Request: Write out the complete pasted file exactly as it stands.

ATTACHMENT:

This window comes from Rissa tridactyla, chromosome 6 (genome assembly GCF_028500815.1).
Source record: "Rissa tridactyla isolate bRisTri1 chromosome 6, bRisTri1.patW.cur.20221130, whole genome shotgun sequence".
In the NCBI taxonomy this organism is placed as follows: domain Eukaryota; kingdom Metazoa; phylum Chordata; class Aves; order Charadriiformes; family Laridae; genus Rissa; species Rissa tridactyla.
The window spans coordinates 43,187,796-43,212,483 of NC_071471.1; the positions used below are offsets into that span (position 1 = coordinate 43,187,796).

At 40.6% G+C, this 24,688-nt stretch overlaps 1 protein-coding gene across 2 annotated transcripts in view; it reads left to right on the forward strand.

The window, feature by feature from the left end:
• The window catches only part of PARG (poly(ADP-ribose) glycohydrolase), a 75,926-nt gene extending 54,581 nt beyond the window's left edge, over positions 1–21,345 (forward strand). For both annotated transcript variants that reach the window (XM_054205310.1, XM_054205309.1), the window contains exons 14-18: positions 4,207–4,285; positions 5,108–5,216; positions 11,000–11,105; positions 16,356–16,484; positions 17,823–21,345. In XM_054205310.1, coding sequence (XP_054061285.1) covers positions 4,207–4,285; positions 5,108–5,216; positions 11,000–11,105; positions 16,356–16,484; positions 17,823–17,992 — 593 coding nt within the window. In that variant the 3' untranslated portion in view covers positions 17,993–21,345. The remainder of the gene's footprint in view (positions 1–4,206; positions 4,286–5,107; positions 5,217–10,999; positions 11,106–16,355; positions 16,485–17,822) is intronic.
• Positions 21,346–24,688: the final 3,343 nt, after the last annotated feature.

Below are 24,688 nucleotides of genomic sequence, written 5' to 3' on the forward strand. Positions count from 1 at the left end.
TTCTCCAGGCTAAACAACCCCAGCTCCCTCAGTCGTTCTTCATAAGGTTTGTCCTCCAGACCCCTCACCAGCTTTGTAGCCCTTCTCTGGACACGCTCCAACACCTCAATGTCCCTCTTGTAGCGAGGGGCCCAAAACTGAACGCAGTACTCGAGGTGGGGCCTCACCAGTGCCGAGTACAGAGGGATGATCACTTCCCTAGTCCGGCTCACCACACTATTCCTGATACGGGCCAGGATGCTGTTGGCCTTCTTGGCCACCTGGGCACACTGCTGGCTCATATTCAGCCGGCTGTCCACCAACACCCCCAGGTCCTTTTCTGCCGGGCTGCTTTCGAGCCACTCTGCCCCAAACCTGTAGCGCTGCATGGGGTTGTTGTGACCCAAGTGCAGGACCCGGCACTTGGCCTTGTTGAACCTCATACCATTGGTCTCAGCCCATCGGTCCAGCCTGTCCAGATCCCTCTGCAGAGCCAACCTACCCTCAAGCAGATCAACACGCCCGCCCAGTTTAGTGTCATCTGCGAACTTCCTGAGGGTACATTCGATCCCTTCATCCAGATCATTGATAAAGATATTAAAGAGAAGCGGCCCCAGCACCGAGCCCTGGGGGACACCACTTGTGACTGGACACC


This window comes from Rissa tridactyla, chromosome 6 (genome assembly GCF_028500815.1).
Source record: "Rissa tridactyla isolate bRisTri1 chromosome 6, bRisTri1.patW.cur.20221130, whole genome shotgun sequence".
In the NCBI taxonomy this organism is placed as follows: domain Eukaryota; kingdom Metazoa; phylum Chordata; class Aves; order Charadriiformes; family Laridae; genus Rissa; species Rissa tridactyla.
The window spans coordinates 43,187,796-43,212,483 of NC_071471.1; the positions used below are offsets into that span (position 1 = coordinate 43,187,796).

At 40.6% G+C, this 24,688-nt stretch overlaps 1 protein-coding gene across 2 annotated transcripts in view; it reads left to right on the forward strand.

The window, feature by feature from the left end:
• The window catches only part of PARG (poly(ADP-ribose) glycohydrolase), a 75,926-nt gene extending 54,581 nt beyond the window's left edge, over positions 1–21,345 (forward strand). For both annotated transcript variants that reach the window (XM_054205310.1, XM_054205309.1), the window contains exons 14-18: positions 4,207–4,285; positions 5,108–5,216; positions 11,000–11,105; positions 16,356–16,484; positions 17,823–21,345. In XM_054205310.1, coding sequence (XP_054061285.1) covers positions 4,207–4,285; positions 5,108–5,216; positions 11,000–11,105; positions 16,356–16,484; positions 17,823–17,992 — 593 coding nt within the window. In that variant the 3' untranslated portion in view covers positions 17,993–21,345. The remainder of the gene's footprint in view (positions 1–4,206; positions 4,286–5,107; positions 5,217–10,999; positions 11,106–16,355; positions 16,485–17,822) is intronic.
• Positions 21,346–24,688: the final 3,343 nt, after the last annotated feature.

Below are 24,688 nucleotides of genomic sequence, written 5' to 3' on the forward strand. Positions count from 1 at the left end.
TTCTCCAGGCTAAACAACCCCAGCTCCCTCAGTCGTTCTTCATAAGGTTTGTCCTCCAGACCCCTCACCAGCTTTGTAGCCCTTCTCTGGACACGCTCCAACACCTCAATGTCCCTCTTGTAGCGAGGGGCCCAAAACTGAACGCAGTACTCGAGGTGGGGCCTCACCAGTGCCGAGTACAGAGGGATGATCACTTCCCTAGTCCGGCTCACCACACTATTCCTGATACGGGCCAGGATGCTGTTGGCCTTCTTGGCCACCTGGGCACACTGCTGGCTCATATTCAGCCGGCTGTCCACCAACACCCCCAGGTCCTTTTCTGCCGGGCTGCTTTCGAGCCACTCTGCCCCAAACCTGTAGCGCTGCATGGGGTTGTTGTGACCCAAGTGCAGGACCCGGCACTTGGCCTTGTTGAACCTCATACCATTGGTCTCAGCCCATCGGTCCAGCCTGTCCAGATCCCTCTGCAGAGCCAACCTACCCTCAAGCAGATCAACACGCCCGCCCAGTTTAGTGTCATCTGCGAACTTCCTGAGGGTACATTCGATCCCTTCATCCAGATCATTGATAAAGATATTAAAGAGAAGCGGCCCCAGCACCGAGCCCTGGGGGACACCACTTGTGACTGGACACC